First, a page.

June 3, 2015
Learn Prediabetes Is Not Diabetes
Since 2003, when the American Diabetes Association (ADA) convened a group of “experts” to declare the blood glucose levels between 100 and 125 mg/dl (3.9 to 6.9 mmol/L) as prediabetes, all people were aware of was that diabetes started at 126 mg/dl (7.0 mmol/L). This classification applies only to type 2 diabetes.
Since then the ADA has done little to encourage doctors to screen for prediabetes. A few doctors have been screening for prediabetes and doing an excellent job at this, but the bulk of people with prediabetes are still unaware they even have this. The ADA, for all their “expert” knowledge, has done little in the way of education or helping the people that might have prediabetes become aware of what might happen if they do nothing to prevent the onset of full type 2 diabetes.
Receiving a diagnosis of prediabetes is a serious wake-up event. It does not necessarily mean that type 2 diabetes is a foregone conclusion. There are changes that you can make to slow the progression to diabetes and for some people to prevent diabetes. The following are some suggestions to consider:
Develop an exercise regimen you enjoy. Doing this is one of the best things you can do to make diabetes less likely. If it has been a while since you exercised or you are medically able, start by building more activity into your routine by taking the stairs or doing some stretching during TV commercials. Physical activity is an essential part of the treatment plan for prediabetes, because it lowers blood glucose levels and decreases body fat. Check with your doctor to see if you have limitations.
Lower your weight if this is needed. If you're overweight, you might not have to lose as much as you think to make a difference. In one study, people who had prediabetes and lost 5% to 7% of their body weight (just 10-14 pounds in someone who weights 200 pounds) cut their chances of getting diabetes by 58%.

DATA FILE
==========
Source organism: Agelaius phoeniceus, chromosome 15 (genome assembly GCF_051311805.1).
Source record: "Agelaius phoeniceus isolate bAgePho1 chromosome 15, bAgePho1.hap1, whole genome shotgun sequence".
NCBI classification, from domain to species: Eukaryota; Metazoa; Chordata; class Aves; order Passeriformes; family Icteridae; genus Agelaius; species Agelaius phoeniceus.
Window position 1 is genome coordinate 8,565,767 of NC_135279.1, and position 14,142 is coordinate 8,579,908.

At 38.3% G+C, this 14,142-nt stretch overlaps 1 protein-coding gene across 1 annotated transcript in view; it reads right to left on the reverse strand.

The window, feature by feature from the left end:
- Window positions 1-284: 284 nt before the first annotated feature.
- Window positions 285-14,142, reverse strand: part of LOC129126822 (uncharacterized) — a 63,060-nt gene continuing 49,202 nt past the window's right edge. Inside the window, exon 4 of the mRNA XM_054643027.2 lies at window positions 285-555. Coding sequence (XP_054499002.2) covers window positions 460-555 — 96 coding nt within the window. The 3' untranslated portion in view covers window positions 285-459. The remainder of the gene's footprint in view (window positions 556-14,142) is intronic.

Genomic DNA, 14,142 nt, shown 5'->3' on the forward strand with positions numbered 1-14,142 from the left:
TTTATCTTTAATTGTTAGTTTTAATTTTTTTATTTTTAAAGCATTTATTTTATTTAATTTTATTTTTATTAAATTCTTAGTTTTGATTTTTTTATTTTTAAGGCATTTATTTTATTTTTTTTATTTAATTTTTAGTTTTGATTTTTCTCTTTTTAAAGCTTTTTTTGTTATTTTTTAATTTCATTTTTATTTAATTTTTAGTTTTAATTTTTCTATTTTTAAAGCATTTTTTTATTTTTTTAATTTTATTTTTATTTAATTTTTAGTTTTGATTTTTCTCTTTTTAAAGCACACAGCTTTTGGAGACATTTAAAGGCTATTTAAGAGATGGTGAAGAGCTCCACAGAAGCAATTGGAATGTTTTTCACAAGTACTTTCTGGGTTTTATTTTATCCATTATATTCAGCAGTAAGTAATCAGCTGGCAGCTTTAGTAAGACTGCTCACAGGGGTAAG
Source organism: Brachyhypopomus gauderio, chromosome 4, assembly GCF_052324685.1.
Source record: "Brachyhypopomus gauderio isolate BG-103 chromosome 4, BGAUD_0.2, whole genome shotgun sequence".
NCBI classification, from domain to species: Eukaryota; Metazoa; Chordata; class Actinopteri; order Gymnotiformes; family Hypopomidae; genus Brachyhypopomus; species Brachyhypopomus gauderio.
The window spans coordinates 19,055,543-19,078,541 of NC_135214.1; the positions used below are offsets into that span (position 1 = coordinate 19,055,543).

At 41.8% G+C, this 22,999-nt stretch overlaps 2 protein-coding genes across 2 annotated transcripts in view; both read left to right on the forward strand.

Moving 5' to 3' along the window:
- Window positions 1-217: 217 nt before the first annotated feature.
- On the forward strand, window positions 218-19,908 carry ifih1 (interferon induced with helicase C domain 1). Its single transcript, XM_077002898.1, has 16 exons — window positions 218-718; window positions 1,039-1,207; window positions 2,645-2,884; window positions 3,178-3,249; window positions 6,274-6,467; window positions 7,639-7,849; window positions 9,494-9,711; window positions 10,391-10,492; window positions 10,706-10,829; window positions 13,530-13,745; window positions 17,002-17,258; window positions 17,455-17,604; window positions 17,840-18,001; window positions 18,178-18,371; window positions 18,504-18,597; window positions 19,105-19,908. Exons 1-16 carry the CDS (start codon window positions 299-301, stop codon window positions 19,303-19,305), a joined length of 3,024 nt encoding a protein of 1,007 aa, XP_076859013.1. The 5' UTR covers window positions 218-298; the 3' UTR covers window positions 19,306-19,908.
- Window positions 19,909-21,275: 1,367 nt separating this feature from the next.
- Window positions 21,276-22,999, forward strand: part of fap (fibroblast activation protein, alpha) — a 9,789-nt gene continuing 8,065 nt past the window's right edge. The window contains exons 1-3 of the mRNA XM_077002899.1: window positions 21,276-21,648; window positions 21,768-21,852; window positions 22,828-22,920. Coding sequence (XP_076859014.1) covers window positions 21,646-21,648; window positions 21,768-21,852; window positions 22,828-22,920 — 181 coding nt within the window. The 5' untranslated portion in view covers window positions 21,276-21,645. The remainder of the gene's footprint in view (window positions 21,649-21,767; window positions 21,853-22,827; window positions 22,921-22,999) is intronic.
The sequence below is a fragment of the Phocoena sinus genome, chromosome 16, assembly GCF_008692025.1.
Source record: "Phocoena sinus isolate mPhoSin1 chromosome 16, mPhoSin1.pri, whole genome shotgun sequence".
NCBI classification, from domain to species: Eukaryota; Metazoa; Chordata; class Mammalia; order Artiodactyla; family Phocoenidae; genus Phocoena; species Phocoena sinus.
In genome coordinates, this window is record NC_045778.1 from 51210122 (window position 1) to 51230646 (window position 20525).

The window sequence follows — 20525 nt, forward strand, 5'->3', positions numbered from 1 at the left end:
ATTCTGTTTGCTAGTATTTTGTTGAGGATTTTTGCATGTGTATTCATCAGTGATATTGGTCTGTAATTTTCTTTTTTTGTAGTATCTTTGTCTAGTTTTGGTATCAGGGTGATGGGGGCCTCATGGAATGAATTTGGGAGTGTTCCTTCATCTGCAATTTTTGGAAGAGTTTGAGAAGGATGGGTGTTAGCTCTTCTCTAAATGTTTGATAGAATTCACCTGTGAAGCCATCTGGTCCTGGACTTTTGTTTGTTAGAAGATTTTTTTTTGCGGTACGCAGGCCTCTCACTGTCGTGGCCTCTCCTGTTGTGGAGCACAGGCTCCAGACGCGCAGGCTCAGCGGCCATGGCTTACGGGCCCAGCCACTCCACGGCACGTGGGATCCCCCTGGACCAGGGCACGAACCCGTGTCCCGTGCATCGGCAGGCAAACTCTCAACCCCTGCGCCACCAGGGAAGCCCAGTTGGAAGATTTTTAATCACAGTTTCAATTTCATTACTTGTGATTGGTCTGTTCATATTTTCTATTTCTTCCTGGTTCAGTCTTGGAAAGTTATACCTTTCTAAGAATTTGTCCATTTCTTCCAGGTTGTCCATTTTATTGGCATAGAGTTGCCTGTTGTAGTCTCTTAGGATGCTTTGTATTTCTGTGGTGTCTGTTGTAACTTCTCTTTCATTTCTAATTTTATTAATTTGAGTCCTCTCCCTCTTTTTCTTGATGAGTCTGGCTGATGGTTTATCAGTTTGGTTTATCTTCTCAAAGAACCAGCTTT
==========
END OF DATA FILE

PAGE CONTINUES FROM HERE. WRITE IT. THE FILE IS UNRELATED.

See your doctor more often if possible. It is recommended to see your doctor every three to six months. If you're doing well, you may get positive reinforcement from your doctor. If it's not going so well, your doctor can help you get back on track. If you are like me, you will appreciate words of encouragement, and even words needed to put you back on the right path.
Develop a good food plan that your meter approves. Load up on vegetables, especially the less-starchy kinds such as spinach, broccoli, carrots, and green beans. Aim for at least three servings a day. Add more high-fiber foods into your day. Enjoy fruits in moderation - 1 to 3 servings per day. Eliminate whole-grain foods as much as possible and do eliminate processed grains. In general, eliminate white rice from your food plan.
Also, swap out high-calorie drinks. Drink whole milk rather than skim milk and diet soda rather than regular soda. Choose cheese, yogurt, and low carb salad dressings. Choose fresh fruit when it is available and not fruit juice.
Make sleep a priority and sleep the suggested hours when possible. Not getting enough sleep regularly makes losing weight more difficult. A sleep shortfall also makes it harder for your body to use insulin effectively and may make prediabetes and diabetes more difficult to manage. Set good sleep habits. Go to bed and wake up at the same time every day. Relax before you turn out the lights. Don't watch TV or use your computer or smartphone when you're trying to fall asleep. Avoid caffeine after lunch if you have trouble sleeping.
Get support and ask for help when needed. Losing weight, eating a healthy diet, and exercising regularly is easier if you have people helping you out, holding you accountable, and cheering you on. Consider joining a group where you can pursue a healthier lifestyle in the company of others with similar goals. The right diabetes educator and nutritionist may also help you learn about what you need to do to prevent your prediabetes from becoming diabetes. Sometimes this will be a doctor, a nurse, or just a friend.
Choose and commit to the task of managing your diabetes. Having the right mind-set and a positive attitude can help. Learn to accept that you won’t do things perfectly every day, but pledge to do your best most of the time. Make a conscious choice to be consistent as possible with everyday activities that are in the best interest of your health. Learn to tell yourself, I’m going to give it my best. I’m going to make small changes over time that will become good habits. These changes will add up over time and help you manage your prediabetes or diabetes if it progresses that far.